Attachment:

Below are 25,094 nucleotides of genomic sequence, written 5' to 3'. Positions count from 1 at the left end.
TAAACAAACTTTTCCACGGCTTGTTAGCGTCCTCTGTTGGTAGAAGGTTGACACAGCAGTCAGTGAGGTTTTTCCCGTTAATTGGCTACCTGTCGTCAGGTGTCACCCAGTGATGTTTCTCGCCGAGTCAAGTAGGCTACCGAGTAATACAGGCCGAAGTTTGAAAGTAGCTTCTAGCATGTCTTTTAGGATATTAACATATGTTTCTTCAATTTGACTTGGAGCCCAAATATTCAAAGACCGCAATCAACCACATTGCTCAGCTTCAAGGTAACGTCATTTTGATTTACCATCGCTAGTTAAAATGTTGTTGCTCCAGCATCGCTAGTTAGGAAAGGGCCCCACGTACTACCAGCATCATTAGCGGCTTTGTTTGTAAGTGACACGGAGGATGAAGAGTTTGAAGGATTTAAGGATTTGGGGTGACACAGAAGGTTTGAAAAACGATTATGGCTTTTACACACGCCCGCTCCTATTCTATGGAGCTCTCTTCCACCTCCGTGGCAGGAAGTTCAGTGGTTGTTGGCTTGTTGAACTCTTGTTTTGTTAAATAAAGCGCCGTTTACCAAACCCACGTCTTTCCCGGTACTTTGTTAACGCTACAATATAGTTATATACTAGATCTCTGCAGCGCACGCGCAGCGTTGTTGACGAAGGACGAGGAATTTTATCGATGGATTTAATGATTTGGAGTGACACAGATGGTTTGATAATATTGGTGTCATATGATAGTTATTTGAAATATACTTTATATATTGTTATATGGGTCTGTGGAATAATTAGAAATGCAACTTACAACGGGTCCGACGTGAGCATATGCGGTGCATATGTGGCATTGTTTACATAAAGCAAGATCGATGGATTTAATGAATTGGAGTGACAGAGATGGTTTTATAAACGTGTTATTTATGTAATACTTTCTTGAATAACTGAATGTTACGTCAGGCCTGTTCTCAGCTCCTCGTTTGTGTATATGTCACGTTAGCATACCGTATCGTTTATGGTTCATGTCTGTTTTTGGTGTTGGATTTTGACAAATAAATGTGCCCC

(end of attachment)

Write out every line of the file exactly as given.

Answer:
Below are 25,094 nucleotides of genomic sequence, written 5' to 3'. Positions count from 1 at the left end.
TAAACAAACTTTTCCACGGCTTGTTAGCGTCCTCTGTTGGTAGAAGGTTGACACAGCAGTCAGTGAGGTTTTTCCCGTTAATTGGCTACCTGTCGTCAGGTGTCACCCAGTGATGTTTCTCGCCGAGTCAAGTAGGCTACCGAGTAATACAGGCCGAAGTTTGAAAGTAGCTTCTAGCATGTCTTTTAGGATATTAACATATGTTTCTTCAATTTGACTTGGAGCCCAAATATTCAAAGACCGCAATCAACCACATTGCTCAGCTTCAAGGTAACGTCATTTTGATTTACCATCGCTAGTTAAAATGTTGTTGCTCCAGCATCGCTAGTTAGGAAAGGGCCCCACGTACTACCAGCATCATTAGCGGCTTTGTTTGTAAGTGACACGGAGGATGAAGAGTTTGAAGGATTTAAGGATTTGGGGTGACACAGAAGGTTTGAAAAACGATTATGGCTTTTACACACGCCCGCTCCTATTCTATGGAGCTCTCTTCCACCTCCGTGGCAGGAAGTTCAGTGGTTGTTGGCTTGTTGAACTCTTGTTTTGTTAAATAAAGCGCCGTTTACCAAACCCACGTCTTTCCCGGTACTTTGTTAACGCTACAATATAGTTATATACTAGATCTCTGCAGCGCACGCGCAGCGTTGTTGACGAAGGACGAGGAATTTTATCGATGGATTTAATGATTTGGAGTGACACAGATGGTTTGATAATATTGGTGTCATATGATAGTTATTTGAAATATACTTTATATATTGTTATATGGGTCTGTGGAATAATTAGAAATGCAACTTACAACGGGTCCGACGTGAGCATATGCGGTGCATATGTGGCATTGTTTACATAAAGCAAGATCGATGGATTTAATGAATTGGAGTGACAGAGATGGTTTTATAAACGTGTTATTTATGTAATACTTTCTTGAATAACTGAATGTTACGTCAGGCCTGTTCTCAGCTCCTCGTTTGTGTATATGTCACGTTAGCATACCGTATCGTTTATGGTTCATGTCTGTTTTTGGTGTTGGATTTTGACAAATAAATGTGCCCC